Chinese foreign exchange reserves dropped by $94 billion in August down to $3.557 trillion, the biggest monthly fall on record.
Foreign exchange reserves refers to foreign currency and a central bank holds.
The total has been dropping steadily from last year’s peak of almost $4 trillion as investors move money out of China amid slowing economic growth.
This outflow of funds accelerated after China unexpectedly devalued the nation’s currency by the most in twenty years on August 11.
This created concerns of a currency war and is considered to be one of the reasons of the recent global emerging markets sell-off.
“Whether the forex reserves keep falling largely depends on whether PBoC wants to keep intervening in the market,” Chen Long, China economist for Gavekal, told The Financial Times. “The level of intervention will eventually be scaled back.”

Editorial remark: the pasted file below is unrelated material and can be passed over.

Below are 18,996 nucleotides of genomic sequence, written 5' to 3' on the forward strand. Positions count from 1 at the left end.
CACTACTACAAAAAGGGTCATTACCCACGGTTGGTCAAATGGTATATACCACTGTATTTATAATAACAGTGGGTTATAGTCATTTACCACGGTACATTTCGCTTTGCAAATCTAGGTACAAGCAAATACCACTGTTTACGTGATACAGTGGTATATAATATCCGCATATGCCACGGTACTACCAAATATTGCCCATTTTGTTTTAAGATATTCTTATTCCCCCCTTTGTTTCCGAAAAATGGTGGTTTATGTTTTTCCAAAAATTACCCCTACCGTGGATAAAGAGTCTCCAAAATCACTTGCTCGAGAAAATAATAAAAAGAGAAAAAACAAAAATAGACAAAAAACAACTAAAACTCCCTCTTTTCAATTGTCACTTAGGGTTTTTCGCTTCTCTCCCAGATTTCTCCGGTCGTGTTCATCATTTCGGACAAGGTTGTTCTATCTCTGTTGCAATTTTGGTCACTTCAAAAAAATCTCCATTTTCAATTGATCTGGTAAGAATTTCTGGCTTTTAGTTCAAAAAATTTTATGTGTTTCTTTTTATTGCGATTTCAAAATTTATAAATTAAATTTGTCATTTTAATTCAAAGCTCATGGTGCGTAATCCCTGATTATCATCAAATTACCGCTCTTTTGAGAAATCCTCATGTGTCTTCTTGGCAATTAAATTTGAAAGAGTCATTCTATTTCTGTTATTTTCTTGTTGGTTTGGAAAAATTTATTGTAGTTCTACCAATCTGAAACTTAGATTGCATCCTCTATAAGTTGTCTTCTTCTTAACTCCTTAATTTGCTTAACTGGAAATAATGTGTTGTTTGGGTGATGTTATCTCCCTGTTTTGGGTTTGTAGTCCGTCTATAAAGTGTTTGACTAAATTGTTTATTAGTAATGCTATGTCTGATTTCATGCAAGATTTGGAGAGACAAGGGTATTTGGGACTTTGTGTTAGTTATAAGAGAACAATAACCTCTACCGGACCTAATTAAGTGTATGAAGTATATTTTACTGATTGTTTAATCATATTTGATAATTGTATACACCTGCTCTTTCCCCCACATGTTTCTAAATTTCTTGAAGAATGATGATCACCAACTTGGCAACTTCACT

The People’s Bank of China is believed to have spent between $100 to $200 billion in the onshore and offshore currency markets over a two-week period in August in order to stabilize the yuan after the shock devaluation.
Societe Generale China economist Wei Yao, said: “The PBoC appeared to be heavily active in the spot market after the currency regime change on 11 August in order to stabilize the yuan,”
“Onshore yuan trading volume almost doubled in the 15 trading days following 11 August, compared to the previous 20 trading sessions and the year to date average.”
Mitul Kotecha, a strategist at Barclays, wrote in a report last week: “The close itself appears not to fully reflect market forces,” He added: “If the current pace of forex intervention continues, we estimate that the PBoC could lose up to 14 per cent of its forex reserves between June and December,”
A Bloomberg report outlined a few ways China can stabilize their exchange rate with methods other than direct intervention. The country could stabilize the exchange rate by imposing more capital controls to stop money from leaving the country, or even open up financial markets to more participants so that more funds flow into the country.
By the end of the year Barclays and Societe Generale expect the yuan to drop by 7 percent relative to the U.S. dollar.